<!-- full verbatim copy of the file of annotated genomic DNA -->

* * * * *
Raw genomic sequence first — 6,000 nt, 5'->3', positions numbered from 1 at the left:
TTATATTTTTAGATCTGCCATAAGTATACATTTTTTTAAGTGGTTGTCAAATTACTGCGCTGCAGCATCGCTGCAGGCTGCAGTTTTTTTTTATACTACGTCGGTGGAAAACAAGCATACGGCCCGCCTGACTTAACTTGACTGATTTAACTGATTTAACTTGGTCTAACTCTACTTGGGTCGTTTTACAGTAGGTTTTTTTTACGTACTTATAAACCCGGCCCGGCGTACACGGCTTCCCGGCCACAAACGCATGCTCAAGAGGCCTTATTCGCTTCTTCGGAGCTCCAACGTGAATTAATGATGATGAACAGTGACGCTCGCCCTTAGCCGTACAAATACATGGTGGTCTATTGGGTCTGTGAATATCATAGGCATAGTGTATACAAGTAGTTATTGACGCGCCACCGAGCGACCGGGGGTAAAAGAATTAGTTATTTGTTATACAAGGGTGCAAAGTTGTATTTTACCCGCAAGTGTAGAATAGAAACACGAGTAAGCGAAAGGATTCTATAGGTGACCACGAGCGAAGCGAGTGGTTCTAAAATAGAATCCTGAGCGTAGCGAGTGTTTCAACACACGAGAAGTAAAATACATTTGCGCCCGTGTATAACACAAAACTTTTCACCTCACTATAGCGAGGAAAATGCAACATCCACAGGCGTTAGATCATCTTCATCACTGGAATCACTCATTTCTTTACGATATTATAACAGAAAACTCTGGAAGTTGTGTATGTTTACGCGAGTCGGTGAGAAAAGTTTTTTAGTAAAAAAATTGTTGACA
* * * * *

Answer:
Raw genomic sequence first — 6,000 nt, 5'->3', positions numbered from 1 at the left:
TTATATTTTTAGATCTGCCATAAGTATACATTTTTTTAAGTGGTTGTCAAATTACTGCGCTGCAGCATCGCTGCAGGCTGCAGTTTTTTTTTATACTACGTCGGTGGAAAACAAGCATACGGCCCGCCTGACTTAACTTGACTGATTTAACTGATTTAACTTGGTCTAACTCTACTTGGGTCGTTTTACAGTAGGTTTTTTTTACGTACTTATAAACCCGGCCCGGCGTACACGGCTTCCCGGCCACAAACGCATGCTCAAGAGGCCTTATTCGCTTCTTCGGAGCTCCAACGTGAATTAATGATGATGAACAGTGACGCTCGCCCTTAGCCGTACAAATACATGGTGGTCTATTGGGTCTGTGAATATCATAGGCATAGTGTATACAAGTAGTTATTGACGCGCCACCGAGCGACCGGGGGTAAAAGAATTAGTTATTTGTTATACAAGGGTGCAAAGTTGTATTTTACCCGCAAGTGTAGAATAGAAACACGAGTAAGCGAAAGGATTCTATAGGTGACCACGAGCGAAGCGAGTGGTTCTAAAATAGAATCCTGAGCGTAGCGAGTGTTTCAACACACGAGAAGTAAAATACATTTGCGCCCGTGTATAACACAAAACTTTTCACCTCACTATAGCGAGGAAAATGCAACATCCACAGGCGTTAGATCATCTTCATCACTGGAATCACTCATTTCTTTACGATATTATAACAGAAAACTCTGGAAGTTGTGTATGTTTACGCGAGTCGGTGAGAAAAGTTTTTTAGTAAAAAAATTGTTGACA